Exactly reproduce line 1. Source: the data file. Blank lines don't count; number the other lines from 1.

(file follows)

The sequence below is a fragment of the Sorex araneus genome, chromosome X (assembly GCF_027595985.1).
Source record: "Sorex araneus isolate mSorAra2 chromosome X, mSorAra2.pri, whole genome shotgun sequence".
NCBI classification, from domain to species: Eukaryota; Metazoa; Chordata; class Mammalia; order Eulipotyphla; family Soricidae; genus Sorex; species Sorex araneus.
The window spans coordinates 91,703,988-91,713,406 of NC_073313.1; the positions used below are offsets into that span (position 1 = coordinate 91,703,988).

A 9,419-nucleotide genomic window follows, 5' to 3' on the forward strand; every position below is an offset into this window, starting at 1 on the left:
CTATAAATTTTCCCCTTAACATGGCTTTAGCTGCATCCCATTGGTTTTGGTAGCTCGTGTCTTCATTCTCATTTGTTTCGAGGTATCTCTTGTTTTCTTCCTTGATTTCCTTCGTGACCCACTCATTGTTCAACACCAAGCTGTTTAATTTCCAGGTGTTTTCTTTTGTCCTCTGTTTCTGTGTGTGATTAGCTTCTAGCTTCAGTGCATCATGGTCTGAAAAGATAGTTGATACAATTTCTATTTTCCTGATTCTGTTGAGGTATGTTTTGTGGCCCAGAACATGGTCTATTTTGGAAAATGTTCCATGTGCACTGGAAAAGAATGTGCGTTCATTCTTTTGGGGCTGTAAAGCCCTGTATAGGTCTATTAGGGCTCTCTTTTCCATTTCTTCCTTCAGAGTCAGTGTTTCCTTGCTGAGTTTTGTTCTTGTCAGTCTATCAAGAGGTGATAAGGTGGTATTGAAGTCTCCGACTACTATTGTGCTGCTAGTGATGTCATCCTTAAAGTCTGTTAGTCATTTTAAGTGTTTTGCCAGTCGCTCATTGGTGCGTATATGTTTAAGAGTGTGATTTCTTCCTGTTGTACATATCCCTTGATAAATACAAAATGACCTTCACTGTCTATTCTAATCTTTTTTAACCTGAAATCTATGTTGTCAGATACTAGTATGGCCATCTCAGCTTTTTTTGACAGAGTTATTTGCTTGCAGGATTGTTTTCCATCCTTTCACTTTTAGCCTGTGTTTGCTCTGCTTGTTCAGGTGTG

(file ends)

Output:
The sequence below is a fragment of the Sorex araneus genome, chromosome X (assembly GCF_027595985.1).